“I know. That’s why I came here,” she told him and was rewarded with his surprised look. “The kid with me is his daughter. Her mother died in a car wreck a couple of years back. I read a newspaper article about it.”
Sinnerman’s mouth moved but no words came out of it. Jinx knew it was hard to make new words. He gave a soft whistle of encouragement, but the humans didn’t notice. The woman kept talking.
“Bless her heart, I couldn’t let her end up in foster care. You know, that mother instinct kicked in. I was able to persuade a judge to let me have her,” she went on and leaned back to look at the sky.
“I tell you what, the money the state gives a poor foster mother isn’t enough to get by on,” she added. “The newspaper articles I found about Tammy being orphaned ― those are good. But the ones about her father having hemophilia? They’re a gold mine! Everybody assumes that the kid has it too.”
She paused and leered at Sinnerman.
“But she doesn’t, does she? And we both know why,” the woman finished with a vulpine smile.
She winked and swung her legs where she sat on the picnic table.
The V returned to the big man’s eyebrows. His mouth again looked like he wanted to say a new word.
Several humans came out, asking them to come back inside. Whatever word the man wanted to make remained unsaid.
My hand lifted toward Doug Armstrong, but the group of men hurried him out the side entrance.
I had to tell him that I recognized the woman. She was the spitting image of the blond Ava Gardner on the magazine I saw the girls drop outside. She was also a bleached version of the face on the fugitive poster ― Ruth Leiber, wanted for grand larceny.
What should I do? Call the police, I answered myself. A church would have an office, and possibly a phone, but that wasn’t the case for a temporary tent. So, that wasn’t an option.
Standing, I turned to scan the crowd. I was relieved to see a policeman in the audience. At first, I didn’t recognize him out of uniform, but I spotted Sargent Lamar Poole.
I started side-stepping to get to the aisle. Then a group of people, followed by Doug came back inside. They stood almost protectively around Ruth Leiber and Tammy.
The preacher who had pressured Doug about trying to heal the child addressed the congregation.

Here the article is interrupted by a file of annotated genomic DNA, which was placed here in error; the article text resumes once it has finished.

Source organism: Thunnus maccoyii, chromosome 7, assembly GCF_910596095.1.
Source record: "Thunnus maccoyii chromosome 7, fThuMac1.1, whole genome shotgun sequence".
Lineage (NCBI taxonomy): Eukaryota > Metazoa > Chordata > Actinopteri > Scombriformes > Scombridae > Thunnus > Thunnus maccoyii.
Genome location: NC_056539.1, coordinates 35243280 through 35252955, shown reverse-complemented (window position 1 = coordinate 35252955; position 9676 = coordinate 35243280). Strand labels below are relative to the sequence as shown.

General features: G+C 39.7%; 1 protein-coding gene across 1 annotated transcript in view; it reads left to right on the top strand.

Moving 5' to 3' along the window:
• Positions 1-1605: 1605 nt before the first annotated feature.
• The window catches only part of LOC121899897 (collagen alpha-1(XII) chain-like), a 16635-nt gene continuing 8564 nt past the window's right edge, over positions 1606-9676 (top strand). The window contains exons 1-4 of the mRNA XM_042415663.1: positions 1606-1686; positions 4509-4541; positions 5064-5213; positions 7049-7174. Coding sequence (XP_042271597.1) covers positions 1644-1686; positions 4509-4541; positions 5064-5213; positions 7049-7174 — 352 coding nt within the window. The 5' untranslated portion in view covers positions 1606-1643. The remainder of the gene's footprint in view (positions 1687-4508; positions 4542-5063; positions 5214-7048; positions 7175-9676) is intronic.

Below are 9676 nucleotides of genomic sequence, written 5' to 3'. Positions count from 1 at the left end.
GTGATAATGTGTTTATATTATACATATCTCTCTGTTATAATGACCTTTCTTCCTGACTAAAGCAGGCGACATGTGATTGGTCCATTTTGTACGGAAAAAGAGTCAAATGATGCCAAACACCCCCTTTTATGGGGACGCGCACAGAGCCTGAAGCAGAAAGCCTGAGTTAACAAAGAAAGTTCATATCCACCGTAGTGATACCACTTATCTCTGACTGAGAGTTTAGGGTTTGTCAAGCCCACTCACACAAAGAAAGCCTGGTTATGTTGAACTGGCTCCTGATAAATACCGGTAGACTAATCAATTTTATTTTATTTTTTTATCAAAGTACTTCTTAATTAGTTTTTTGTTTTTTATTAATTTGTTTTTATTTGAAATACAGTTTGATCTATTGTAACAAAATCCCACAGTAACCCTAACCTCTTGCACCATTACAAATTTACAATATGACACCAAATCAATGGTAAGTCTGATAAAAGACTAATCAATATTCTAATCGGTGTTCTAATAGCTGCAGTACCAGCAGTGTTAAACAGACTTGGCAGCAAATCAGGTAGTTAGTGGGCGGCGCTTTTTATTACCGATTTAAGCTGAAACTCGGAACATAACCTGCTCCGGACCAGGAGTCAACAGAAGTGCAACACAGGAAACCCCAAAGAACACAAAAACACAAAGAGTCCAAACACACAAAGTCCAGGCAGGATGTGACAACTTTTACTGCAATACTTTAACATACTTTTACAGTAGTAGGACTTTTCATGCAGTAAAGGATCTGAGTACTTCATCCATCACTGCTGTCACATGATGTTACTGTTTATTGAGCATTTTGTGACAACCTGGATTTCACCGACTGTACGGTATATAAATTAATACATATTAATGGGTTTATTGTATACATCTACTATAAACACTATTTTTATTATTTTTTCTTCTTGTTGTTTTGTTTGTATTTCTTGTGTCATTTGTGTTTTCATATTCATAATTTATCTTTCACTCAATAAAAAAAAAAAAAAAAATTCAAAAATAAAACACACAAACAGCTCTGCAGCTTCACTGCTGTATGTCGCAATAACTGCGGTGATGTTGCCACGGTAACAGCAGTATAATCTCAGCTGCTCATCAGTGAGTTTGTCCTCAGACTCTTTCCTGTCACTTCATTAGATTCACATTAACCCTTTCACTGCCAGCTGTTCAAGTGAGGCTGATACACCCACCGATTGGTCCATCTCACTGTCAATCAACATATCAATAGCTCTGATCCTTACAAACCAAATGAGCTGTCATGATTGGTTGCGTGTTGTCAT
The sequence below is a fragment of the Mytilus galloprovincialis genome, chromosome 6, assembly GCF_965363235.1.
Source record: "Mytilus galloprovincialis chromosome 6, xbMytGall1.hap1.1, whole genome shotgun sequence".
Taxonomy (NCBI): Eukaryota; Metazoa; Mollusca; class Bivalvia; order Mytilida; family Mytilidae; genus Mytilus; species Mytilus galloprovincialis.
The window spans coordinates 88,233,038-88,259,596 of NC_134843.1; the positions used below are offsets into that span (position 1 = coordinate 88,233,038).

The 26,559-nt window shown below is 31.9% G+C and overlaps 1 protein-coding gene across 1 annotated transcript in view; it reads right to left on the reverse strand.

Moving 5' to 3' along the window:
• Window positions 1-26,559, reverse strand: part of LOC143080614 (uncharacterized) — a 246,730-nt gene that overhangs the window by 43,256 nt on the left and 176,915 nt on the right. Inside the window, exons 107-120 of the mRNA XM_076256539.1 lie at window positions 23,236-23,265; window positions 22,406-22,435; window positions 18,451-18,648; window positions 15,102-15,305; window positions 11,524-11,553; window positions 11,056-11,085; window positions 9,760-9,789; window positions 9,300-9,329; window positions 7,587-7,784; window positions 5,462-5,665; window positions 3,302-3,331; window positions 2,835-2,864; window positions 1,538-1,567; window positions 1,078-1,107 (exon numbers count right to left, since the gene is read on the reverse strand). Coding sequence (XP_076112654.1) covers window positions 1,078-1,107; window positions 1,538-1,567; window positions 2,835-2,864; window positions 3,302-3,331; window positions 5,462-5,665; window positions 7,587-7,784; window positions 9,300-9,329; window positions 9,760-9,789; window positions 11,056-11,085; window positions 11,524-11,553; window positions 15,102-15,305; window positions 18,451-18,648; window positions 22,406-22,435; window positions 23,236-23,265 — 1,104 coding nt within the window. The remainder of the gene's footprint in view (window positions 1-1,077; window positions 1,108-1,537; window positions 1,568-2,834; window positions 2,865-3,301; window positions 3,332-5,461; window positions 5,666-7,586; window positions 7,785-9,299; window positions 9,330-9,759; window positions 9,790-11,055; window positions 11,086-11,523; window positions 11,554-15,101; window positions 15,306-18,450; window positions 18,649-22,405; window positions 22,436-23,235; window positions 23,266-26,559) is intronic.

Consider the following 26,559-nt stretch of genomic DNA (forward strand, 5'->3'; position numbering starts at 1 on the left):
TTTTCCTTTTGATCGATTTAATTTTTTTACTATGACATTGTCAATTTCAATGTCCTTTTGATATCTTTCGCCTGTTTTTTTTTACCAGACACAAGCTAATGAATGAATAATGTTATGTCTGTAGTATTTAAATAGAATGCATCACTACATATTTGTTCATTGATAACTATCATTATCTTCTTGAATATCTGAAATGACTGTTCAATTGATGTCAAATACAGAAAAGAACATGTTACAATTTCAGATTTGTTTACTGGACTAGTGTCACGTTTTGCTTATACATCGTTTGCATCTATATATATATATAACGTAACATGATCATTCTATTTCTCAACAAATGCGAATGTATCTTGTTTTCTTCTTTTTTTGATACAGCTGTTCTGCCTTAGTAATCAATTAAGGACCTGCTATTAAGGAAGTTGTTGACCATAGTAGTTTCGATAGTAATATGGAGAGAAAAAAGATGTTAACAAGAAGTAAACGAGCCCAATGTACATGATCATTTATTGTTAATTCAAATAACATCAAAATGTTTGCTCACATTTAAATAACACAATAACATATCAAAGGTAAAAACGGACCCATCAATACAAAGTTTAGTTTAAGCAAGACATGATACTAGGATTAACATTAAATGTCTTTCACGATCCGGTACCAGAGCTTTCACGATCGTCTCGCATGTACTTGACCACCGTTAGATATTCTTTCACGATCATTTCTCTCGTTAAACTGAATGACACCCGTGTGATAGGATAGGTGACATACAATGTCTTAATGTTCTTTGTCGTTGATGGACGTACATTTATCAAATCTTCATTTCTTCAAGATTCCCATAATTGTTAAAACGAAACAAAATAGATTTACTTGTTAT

“Sister Ruthann Lear traveled far to ask assistance from the church on behalf of her child here. Just look at the lights shining on those two golden heads ― this angelic mother and daughter. It looks like they’re already awash in the blessing of the good Lord,” the preacher told the crowd.
Ruth batted her eyelashes at him, and then demurely looked down at her hands. The preacher sent the ushers around with plates to collect a goodwill offering.
Not a sound came from the congregation. Everyone seemed to expect Doug Armstrong to do something. The other men stepped back away from Tammy.
The child in her pristine white dress all but glowed as she stood under the lights. A murmur arose from the crowd when Doug went up to the podium rather than to the girl.
His facial expression was impossible for me to read. He began to speak of forgiveness and of hypocrisy. My cheeks burned because I thought he was about to say something about the spiteful remarks people made about me when we came inside the tent. I had hoped he didn’t hear them.
However, his ideas seemed disjointed. His train of thought was unclear. Abruptly, I wondered if he was nervous. Or perhaps he was confused about something.
For a moment I wondered if he had also seen a wanted poster of Ruth Leiber, but it didn’t seem likely. Yet he gave the woman a look so hard it made her twitch.
“Listen to me, brothers and sisters in the Lord,” Doug said as if trying to explain his fragmented speech. “You have to forgive people who have caused problems for you, but you don’t have to invite them to dinner!” he stated emphatically.
I tilted my head in confusion. What could have rattled Doug so? He had been a good speaker earlier that evening.
Abruptly the heat of the August night was broken by a gust of wind that blew through the tent. The pages of hymnals and Bibles rustled.
Then to my astonishment, Jinx glided down the center aisle. The magpie swooped down to alight on the pew in front of me.
Jinx imitated the sound of a single telephone ring.
Real World Notes — Bubblegum
Bubblegum was also a “reader thing” in my Hullaba Lulu serial. It has such a cool history, that I didn’t mind using it again here. In 1928, an accountant invented bubblegum. Walter Diemer, was experimenting with new gum recipes. One recipe was less sticky than regular chewing gum, and stretched more easily. The original bubble gum was pink in color because that was the dye that Diemer had most on hand at the time.
I’m glad you could make it to the crossroads for Brother Love’s Traveling Salvation Show! I hope you’ll say hello in a comment.
I’ll meet you at the crossroads again next Saturday! Hugs on the wing.
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This is a work of fiction. Characters, names, places, and incidents are either the product of the author’s imagination or are used fictitiously, and any resemblance to actual persons, living or dead, business establishments, locales, or events is entirely coincidental.
Copyright © 2019 by Teagan Ríordáin Geneviene
Photos Copyright © 2019 by Dan Antion